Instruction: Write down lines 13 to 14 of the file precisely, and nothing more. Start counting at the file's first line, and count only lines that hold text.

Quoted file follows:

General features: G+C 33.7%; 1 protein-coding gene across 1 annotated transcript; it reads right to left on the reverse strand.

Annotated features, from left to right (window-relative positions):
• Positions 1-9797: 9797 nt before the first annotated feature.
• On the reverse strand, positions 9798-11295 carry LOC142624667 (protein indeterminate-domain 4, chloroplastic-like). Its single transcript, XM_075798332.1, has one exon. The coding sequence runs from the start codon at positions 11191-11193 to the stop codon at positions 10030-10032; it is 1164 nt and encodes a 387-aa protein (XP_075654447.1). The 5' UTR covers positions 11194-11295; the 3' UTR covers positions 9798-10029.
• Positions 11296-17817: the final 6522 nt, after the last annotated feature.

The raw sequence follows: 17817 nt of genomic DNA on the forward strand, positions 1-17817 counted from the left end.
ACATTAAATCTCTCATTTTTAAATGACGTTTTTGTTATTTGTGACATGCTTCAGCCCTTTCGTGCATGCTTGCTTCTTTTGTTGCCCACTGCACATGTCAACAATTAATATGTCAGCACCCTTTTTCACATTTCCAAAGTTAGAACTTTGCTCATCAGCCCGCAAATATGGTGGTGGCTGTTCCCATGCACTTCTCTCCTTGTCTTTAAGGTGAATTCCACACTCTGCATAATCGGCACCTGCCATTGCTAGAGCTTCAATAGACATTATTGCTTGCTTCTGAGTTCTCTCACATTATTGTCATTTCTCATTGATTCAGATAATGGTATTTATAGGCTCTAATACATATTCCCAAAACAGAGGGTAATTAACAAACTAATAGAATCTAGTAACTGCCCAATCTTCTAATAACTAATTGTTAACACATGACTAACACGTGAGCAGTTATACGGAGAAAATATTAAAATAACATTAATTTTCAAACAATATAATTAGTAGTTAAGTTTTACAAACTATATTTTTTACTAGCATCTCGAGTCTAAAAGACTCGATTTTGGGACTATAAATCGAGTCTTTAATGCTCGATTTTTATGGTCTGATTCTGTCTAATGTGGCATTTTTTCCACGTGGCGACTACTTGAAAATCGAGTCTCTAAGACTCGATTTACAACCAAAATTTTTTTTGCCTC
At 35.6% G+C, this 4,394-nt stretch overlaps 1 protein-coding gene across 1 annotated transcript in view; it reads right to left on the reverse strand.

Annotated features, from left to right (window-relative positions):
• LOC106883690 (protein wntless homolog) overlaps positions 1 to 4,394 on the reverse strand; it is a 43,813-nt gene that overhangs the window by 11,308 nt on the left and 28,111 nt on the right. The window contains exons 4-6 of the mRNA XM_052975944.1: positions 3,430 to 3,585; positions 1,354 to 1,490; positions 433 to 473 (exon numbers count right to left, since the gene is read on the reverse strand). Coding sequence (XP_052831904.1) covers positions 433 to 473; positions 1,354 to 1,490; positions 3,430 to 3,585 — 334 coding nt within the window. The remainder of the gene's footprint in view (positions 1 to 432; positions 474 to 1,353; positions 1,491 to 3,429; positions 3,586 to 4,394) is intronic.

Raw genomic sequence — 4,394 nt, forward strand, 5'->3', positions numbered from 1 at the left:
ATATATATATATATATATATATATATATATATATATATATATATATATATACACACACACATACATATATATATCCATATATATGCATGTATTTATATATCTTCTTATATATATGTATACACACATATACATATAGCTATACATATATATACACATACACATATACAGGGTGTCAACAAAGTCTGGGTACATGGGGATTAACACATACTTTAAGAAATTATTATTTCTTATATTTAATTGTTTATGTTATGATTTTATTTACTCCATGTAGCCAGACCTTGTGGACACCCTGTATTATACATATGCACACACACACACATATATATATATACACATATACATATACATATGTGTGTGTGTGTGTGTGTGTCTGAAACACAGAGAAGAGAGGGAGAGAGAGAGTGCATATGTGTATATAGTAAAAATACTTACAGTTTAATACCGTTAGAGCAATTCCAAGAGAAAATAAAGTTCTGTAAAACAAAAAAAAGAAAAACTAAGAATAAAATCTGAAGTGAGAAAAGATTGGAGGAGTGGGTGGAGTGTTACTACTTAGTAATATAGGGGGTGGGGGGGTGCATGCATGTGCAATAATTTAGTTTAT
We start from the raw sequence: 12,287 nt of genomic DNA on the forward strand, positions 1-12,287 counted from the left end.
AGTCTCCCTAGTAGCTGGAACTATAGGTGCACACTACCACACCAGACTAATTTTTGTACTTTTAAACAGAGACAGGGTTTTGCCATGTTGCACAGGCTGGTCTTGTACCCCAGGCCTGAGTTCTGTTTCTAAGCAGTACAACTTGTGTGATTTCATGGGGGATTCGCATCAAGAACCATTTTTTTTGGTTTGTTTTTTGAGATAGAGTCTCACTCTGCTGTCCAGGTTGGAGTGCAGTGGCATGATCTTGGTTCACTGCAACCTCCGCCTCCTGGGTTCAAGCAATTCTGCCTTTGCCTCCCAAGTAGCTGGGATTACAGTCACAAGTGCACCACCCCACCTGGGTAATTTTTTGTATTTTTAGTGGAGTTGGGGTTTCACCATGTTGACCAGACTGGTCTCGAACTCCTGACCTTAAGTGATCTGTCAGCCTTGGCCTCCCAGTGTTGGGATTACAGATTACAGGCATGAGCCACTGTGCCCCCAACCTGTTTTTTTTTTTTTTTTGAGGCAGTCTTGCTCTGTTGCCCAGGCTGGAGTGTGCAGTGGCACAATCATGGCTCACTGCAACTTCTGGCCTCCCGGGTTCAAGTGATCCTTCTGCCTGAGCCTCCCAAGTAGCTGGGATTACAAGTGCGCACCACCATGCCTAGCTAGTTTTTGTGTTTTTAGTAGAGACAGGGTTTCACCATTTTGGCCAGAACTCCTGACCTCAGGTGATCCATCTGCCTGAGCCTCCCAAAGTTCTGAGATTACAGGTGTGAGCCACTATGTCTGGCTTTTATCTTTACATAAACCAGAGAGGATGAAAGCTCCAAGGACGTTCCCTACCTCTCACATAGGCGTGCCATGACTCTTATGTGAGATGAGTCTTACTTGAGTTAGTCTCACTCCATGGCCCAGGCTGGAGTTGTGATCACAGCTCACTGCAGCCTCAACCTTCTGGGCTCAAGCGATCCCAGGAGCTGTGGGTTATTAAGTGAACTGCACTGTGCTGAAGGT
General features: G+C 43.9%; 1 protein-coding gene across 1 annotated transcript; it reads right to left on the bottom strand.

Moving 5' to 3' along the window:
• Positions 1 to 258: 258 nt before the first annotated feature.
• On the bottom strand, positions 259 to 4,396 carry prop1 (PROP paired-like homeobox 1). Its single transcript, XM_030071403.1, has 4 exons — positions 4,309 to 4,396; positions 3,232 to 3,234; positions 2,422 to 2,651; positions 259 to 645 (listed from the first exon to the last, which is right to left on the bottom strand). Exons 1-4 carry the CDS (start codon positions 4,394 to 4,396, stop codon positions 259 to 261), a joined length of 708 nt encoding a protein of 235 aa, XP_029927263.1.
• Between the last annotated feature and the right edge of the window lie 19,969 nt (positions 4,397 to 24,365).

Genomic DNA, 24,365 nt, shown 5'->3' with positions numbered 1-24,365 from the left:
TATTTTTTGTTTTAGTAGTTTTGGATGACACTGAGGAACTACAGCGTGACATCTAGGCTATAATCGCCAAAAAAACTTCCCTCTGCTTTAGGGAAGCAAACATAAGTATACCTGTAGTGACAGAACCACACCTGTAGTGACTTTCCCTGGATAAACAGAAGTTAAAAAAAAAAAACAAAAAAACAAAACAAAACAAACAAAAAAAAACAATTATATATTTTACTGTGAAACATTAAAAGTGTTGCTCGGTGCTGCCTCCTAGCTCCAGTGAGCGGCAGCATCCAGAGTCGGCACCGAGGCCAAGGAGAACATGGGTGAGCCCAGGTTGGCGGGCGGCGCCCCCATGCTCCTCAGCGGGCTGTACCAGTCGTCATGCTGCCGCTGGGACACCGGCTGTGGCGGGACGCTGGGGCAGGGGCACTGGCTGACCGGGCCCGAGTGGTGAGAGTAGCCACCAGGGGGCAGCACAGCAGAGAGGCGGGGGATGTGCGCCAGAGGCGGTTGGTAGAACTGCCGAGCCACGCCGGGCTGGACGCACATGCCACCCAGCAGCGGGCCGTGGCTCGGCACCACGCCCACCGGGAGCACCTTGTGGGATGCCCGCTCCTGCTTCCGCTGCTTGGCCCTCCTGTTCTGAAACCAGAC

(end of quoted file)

We start from the raw sequence: 12,287 nt of genomic DNA on the forward strand, positions 1-12,287 counted from the left end.
AGTCTCCCTAGTAGCTGGAACTATAGGTGCACACTACCACACCAGACTAATTTTTGTACTTTTAAACAGAGACAGGGTTTTGCCATGTTGCACAGGCTGGTCTTGTACCCCAGGCCTGAGTTCTGTTTCTAAGCAGTACAACTTGTGTGATTTCATGGGGGATTCGCATCAAGAACCATTTTTTTTGGTTTGTTTTTTGAGATAGAGTCTCACTCTGCTGTCCAGGTTGGAGTGCAGTGGCATGATCTTGGTTCACTGCAACCTCCGCCTCCTGGGTTCAAGCAATTCTGCCTTTGCCTCCCAAGTAGCTGGGATTACAGTCACAAGTGCACCACCCCACCTGGGTAATTTTTTGTATTTTTAGTGGAGTTGGGGTTTCACCATGTTGACCAGACTGGTCTCGAACTCCTGACCTTAAGTGATCTGTCAGCCTTGGCCTCCCAGTGTTGGGATTACAGATTACAGGCATGAGCCACTGTGCCCCCAACCTGTTTTTTTTTTTTTTTTGAGGCAGTCTTGCTCTGTTGCCCAGGCTGGAGTGTGCAGTGGCACAATCATGGCTCACTGCAACTTCTGGCCTCCCGGGTTCAAGTGATCCTTCTGCCTGAGCCTCCCAAGTAGCTGGGATTACAAGTGCGCACCACCATGCCTAGCTAGTTTTTGTGTTTTTAGTAGAGACAGGGTTTCACCATTTTGGCCAGAACTCCTGACCTCAGGTGATCCATCTGCCTGAGCCTCCCAAAGTTCTGAGATTACAGGTGTGAGCCACTATGTCTGGCTTTTATCTTTACATAAACCAGAGAGGATGAAAGCTCCAAGGACGTTCCCTACCTCTCACATAGGCGTGCCATGACTCTTATGTGAGATGAGTCTTACTTGAGTTAGTCTCACTCCATGGCCCAGGCTGGAGTTGTGATCACAGCTCACTGCAGCCTCAACCTTCTGGGCTCAAGCGATCCCAGGAGCTGTGGGTTATTAAGTGAACTGCACTGTGCTGAAGGT